- A trainer without references. Like all solid businesses, a good trainer will have a long list of references available for you to talk to. If the trainer resists letting you talk to previous clients, you have all the information you need to move on. If possible, don’t just rely on a list of references provided by the trainer – try to find some previous clients that he or she may not want you to talk to. Try to find a large enough sample size of references – there are likely to be one or two bad apples in everyone’s work history.
- Anyone that offers guarantees. Despite what some popular dog training companies say, there are no guarantees in dog training. Like humans, dogs are instinctive animals that can never be 100% predictable, so there’s always a chance that unwanted behavior may resurface. Any trainer offering a guarantee regarding dog training either doesn’t understand dog behavior, is only concerned about making money, or both.
- A trainer who doesn’t want to hear your dog’s history. In order to successfully address a dog behavior problem, one must first fully understand the factors behind the behavior. The only way to begin to understand why a dog is behaving a certain way is to gather as much history of the dog and his behavior as possible. Any trainer who discounts everything that happened before he or she arrived does not truly understand dog behavior.
Do Your Research
Most people choose their dog trainer based on either a personal recommendation from friends or because they appear to be well-qualified. While it is certainly valuable to hear that a certain dog trainer really helped solve problems for your neighbor, there is still work to be done to determine if that trainer is the best fit for you and your dog. Similarly, although a trainer may have a lot of impressive-looking letters after his or her name, they may not necessarily be the best trainer for what you need. So how do you sift through the available information to determine which trainer to hire?
Listen To Your Vet… But Verify
Veterinarians often have a ‘go-to’ trainer or two on their speed dial and will sometimes enthusiastically recommend that you work with whoever they suggest. Sometimes these recommendations are indeed your best option, but it is wise to do your research about the trainer without simply taking your vet’s word for it. Traditionally, most veterinary schools focus almost exclusively on medical training but do not teach as much regarding the behavioral side. This leaves a sizable information gap within the veterinary community, and even though vet schools are including more information about behavioral science into their curricula, it is generally safest not to assume that your vet is necessarily as savvy about your pet’s behavior as he or she probably is about Fido’s vaccination schedule.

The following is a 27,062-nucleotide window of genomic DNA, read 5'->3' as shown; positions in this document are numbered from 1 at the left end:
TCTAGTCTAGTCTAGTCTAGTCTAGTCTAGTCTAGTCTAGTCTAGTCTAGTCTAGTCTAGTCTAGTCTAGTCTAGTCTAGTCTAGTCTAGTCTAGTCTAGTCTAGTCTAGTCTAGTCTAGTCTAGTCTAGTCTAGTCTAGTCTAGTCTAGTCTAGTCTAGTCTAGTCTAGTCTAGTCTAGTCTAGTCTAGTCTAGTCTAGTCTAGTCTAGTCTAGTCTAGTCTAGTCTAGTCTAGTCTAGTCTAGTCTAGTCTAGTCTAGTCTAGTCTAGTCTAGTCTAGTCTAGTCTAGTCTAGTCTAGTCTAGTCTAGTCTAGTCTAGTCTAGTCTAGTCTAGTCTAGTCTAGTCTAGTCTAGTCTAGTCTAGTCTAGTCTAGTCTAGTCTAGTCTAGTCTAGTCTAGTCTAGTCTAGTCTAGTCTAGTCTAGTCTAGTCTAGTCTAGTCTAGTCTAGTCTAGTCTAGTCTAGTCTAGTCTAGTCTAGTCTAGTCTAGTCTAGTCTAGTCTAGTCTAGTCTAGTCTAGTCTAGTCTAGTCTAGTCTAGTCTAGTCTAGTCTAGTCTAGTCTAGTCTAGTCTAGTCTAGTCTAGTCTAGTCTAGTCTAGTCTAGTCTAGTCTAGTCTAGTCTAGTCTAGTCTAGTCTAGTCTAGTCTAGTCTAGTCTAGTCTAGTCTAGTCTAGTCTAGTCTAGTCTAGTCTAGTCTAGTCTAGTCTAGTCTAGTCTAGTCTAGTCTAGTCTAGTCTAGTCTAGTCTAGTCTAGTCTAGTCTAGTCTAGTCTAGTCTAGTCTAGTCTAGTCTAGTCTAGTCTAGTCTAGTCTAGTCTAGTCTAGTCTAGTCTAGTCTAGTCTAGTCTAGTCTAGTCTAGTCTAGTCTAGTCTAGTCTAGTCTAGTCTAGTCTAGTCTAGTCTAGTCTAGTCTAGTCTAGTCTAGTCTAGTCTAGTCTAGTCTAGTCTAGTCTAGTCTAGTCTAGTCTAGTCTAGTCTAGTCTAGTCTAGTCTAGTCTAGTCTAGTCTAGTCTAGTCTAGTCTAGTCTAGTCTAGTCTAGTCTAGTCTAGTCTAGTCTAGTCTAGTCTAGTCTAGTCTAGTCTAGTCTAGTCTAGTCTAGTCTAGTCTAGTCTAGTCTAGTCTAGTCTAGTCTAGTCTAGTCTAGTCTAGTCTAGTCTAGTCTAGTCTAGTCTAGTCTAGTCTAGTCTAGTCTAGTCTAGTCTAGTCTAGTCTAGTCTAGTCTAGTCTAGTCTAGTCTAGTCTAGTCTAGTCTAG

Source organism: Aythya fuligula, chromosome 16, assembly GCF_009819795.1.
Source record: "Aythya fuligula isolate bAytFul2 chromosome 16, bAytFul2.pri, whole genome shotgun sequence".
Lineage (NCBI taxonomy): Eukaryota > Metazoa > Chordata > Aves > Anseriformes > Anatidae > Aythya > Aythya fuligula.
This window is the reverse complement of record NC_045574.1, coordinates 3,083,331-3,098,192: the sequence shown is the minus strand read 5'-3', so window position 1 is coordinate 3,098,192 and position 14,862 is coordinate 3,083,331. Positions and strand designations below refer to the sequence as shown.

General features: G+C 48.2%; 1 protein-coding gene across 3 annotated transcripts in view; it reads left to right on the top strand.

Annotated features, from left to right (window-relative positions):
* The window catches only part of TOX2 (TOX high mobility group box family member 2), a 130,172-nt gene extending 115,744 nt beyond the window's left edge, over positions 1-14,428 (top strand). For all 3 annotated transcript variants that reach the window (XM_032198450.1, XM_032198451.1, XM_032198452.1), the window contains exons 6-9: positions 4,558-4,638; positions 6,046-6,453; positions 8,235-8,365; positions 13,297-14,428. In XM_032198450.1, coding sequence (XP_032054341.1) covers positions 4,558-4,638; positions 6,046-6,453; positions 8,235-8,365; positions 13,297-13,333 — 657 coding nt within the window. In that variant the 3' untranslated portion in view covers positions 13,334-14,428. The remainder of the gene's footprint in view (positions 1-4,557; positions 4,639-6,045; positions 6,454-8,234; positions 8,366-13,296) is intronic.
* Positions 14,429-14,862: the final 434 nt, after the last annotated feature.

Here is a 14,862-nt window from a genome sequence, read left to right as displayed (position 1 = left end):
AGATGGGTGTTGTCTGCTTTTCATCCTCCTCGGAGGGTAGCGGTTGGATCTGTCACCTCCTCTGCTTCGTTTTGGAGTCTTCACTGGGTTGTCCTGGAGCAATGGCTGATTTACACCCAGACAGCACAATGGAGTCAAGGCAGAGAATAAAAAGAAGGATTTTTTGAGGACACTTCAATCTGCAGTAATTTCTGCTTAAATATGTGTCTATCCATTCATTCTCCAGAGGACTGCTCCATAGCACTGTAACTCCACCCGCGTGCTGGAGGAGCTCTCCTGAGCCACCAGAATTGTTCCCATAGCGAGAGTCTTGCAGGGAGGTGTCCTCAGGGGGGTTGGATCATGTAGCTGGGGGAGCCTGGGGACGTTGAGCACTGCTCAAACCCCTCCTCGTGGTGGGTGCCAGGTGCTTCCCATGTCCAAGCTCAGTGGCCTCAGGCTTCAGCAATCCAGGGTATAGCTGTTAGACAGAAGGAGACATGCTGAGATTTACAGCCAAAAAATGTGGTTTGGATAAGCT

Take your veterinarian’s suggested dog trainer into consideration, but try to ‘comparison shop’ and use the tips above to find the best positive trainer in your area.
Don’t Rely On Letters After Names
There are also many dog training schools and associations which gather professional dog trainers under various umbrellas, sometimes for the purpose of marketing them to potential clients more effectively. Some of these institutions claim to collectively profess allegiance to a particular training philosophy while others require their membership to adhere to varying degrees of an application process. Others do not require anything other than your name and a valid checkbook to become a member.
While most of these organizations have the dog-owning public’s best interest at heart, and some do great work promoting various philosophies and initiatives, it is dangerous to assume that just because a dog trainer is a member of a specific organization or a graduate of a particular school that they are necessarily a great positive trainer.
Even if an organization is known as a positive training-centered institution, very few of these groups actually follow up with their membership and provide accountability to ensure their trainers continue to grow and practice as truly positive trainers.
An exception is the brand new Victoria Stilwell Academy for Dog Training and Behavior. Graduates from this new school for aspiring dog trainers will have received extensive classroom education and hands-on training to ensure that they are well-prepared to help you with your dog’s training needs.
Be aware of the qualifications and associations of your dog trainer, but do not put too much stock in the letters after his or her name and certainly do not hire a trainer based solely on his or her qualifications.
Victoria Stilwell Positively Dog Training
Having recognized the sometimes confounding nature of the professional dog training landscape, in 2010 Victoria founded a one-of-its-kind global network of world-class positive trainers under the name Victoria Stilwell Positively Dog Training (VSPDT).